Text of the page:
Are you looking for something different to do and do you like good chocolate?
If you answered yes to those two simple questions, then the Chocolate Experience at Sappho Chocolates was created for you.
At Sappho Chocolates you will have a personal, hands-on Chocolate Experience.
Everyone in the group gets to choose a mold to use. These molds are fun shapes, everything from dinosaurs to robots. You’ll get to fill the wells of the mold with chocolate and learn how to make sure there are no air bubbles in the pieces you’re making. Once the wells are full, your mold will go into refrigeration. This will help the chocolate set-up faster. While your chocolate is setting-up, one of Sappho Chocolates’ experts will provide you with information on chocolate that will entertain and educate.
Once the chocolate in your mold is ready, you’ll get to pop each piece out of the silicon mold. The ladies at Sappho will show you how to do this so that you don’t eject a piece of chocolate and send it flying across the room.
Bring an apron and a hat or hair net.
While it’s true that chocolate will come out of your clothes the team at Sappho Chocolates doesn’t want you to worry about that. If you don’t have an apron of your own, you may borrow an apron for your Chocolate Experience. They do request that you bring your own hat or hair net. After all, you will be working in their kitchen.
Your Chocolate Experience will get you about a quarter of a pound of chocolate. What you don’t eat while you’re there, you can take with you when you leave. You’ll be given a zippy bag in which to put your chocolates. If you’re not going home or back to your hotel room from the Chocolate Experience, it’s suggested that you bring a cooler with you. This way your chocolates won’t become a puddle before you can get them to a refrigerator or a least to a cool inside location.
If you don’t have a cooler or you would like one of Sappho Chocolates’ insulated bags with a re-usable ice pack, they’re available for purchase at the kitchen.
Why watch someone else make pieces of chocolate, when you could be making them yourself?
Get some of your fellow Chocoholics together and contact Sappho Chocolates now to set up your Chocolate Experience. You can call them at 386-307-8870 or email: email@example.com and schedule your Chocolate Experience.
Where Does Your Chocolate Originate?
By Kathryn Neel
Recently, I gave a presentation titled, “The Dark Side of Chocolate”. Most people assumed it was about dark chocolate, and in a sense, it was. The actual objective of the presentation was to raise awareness about why you should know where your chocolate is produced.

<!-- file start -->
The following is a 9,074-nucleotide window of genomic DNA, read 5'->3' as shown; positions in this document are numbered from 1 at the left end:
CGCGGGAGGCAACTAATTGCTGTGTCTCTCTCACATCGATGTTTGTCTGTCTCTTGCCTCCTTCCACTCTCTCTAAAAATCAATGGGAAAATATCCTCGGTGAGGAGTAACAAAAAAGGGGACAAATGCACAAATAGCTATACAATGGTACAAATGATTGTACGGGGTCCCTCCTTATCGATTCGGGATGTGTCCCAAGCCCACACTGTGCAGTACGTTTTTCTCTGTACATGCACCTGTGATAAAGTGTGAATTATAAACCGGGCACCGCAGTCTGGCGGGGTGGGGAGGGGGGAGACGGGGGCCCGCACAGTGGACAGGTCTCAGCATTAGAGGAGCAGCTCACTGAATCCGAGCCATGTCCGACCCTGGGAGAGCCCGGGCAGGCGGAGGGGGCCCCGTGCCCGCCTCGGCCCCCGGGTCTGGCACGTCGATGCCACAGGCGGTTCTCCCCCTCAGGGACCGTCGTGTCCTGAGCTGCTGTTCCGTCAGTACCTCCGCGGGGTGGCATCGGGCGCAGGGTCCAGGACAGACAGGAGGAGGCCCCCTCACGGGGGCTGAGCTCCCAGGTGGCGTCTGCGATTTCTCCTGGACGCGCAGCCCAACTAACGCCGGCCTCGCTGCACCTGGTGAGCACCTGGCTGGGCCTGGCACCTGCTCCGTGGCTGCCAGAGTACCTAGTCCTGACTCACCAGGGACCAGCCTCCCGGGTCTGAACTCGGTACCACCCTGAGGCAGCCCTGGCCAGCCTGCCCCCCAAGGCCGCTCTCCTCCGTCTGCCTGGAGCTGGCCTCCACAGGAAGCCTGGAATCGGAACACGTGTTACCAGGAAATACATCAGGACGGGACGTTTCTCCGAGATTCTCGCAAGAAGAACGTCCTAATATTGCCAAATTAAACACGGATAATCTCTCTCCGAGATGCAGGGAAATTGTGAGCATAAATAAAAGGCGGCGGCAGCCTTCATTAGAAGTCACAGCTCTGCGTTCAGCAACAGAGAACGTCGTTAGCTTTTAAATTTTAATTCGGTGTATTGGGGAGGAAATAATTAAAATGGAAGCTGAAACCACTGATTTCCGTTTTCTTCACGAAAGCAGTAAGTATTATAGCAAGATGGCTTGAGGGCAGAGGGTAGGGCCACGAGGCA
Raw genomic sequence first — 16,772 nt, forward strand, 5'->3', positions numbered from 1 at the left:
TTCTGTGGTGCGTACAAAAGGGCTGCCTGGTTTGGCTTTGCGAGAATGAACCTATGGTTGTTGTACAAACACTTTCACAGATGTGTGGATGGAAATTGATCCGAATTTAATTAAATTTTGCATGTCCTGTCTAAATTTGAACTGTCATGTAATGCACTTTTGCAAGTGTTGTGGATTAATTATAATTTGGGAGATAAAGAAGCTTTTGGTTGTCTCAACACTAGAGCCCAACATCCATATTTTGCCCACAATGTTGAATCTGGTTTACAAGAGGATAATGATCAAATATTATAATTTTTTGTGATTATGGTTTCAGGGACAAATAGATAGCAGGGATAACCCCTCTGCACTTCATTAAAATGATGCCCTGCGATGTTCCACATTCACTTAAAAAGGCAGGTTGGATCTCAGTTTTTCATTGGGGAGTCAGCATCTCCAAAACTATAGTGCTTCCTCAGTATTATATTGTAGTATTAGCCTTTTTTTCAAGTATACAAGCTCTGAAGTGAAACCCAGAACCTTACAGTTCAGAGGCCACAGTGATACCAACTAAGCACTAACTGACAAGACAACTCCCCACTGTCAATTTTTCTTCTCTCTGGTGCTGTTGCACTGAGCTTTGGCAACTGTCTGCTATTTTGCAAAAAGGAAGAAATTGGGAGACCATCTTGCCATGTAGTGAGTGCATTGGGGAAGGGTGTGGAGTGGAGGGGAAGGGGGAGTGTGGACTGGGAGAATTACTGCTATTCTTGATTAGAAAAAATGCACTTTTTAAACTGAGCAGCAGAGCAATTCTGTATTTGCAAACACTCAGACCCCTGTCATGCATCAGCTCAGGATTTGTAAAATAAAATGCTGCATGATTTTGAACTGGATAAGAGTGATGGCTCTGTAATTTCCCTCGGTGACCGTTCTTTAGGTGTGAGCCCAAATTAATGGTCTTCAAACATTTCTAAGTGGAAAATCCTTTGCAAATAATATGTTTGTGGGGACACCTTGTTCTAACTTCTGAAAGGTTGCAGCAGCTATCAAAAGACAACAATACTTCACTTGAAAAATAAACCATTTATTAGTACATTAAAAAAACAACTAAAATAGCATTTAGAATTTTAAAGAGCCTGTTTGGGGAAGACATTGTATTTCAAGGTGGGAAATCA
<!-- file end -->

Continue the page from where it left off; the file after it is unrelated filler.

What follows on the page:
Most people are unaware that 70% of all cocoa beans come from West Africa and more specifically from Cote d’Ivoire, the world’s largest producer of cocoa. What most people are completely unaware of is the widespread use of children in cocoa production. The use of child labor is certainly controversial, but more appalling is that 19,000 of these child laborers are the result of human trafficking or slavery. It is estimated that more than 1.8 million children in West Africa are involved in growing cocoa.
Major chocolate producers, such as Nestle and Hershey buy cocoa at commodities exchanges where Ivorian is mixed with other cocoa or sold for the lowest price. In 2013-2014, an estimated 1.4 million children ages 5-year-old to 11-year-old worked in agriculture in cocoa-growing areas, approximately 800,000 of them engaged in hazardous work, including working with sharp tools, agricultural chemicals and carrying heavy loads.
That is why, here at Sappho Chocolates, we refuse to use cocoa produced in West Africa. The cocoa we use to make our chocolates comes from suppliers in Indonesia and South America predominately. There have been no reported cases of child labor or slavery in those regions. We are always quizzing our suppliers about where all our ingredients come from. If a supplier cannot provide us with supporting documentation or references we will not work with them. Not all chocolate is created equal and Sappho Chocolates only works with suppliers who share our values that chocolate should be a delight for everyone, including the laborers.
Do your own research on this subject and ask the question, “Where does this chocolate come from?”
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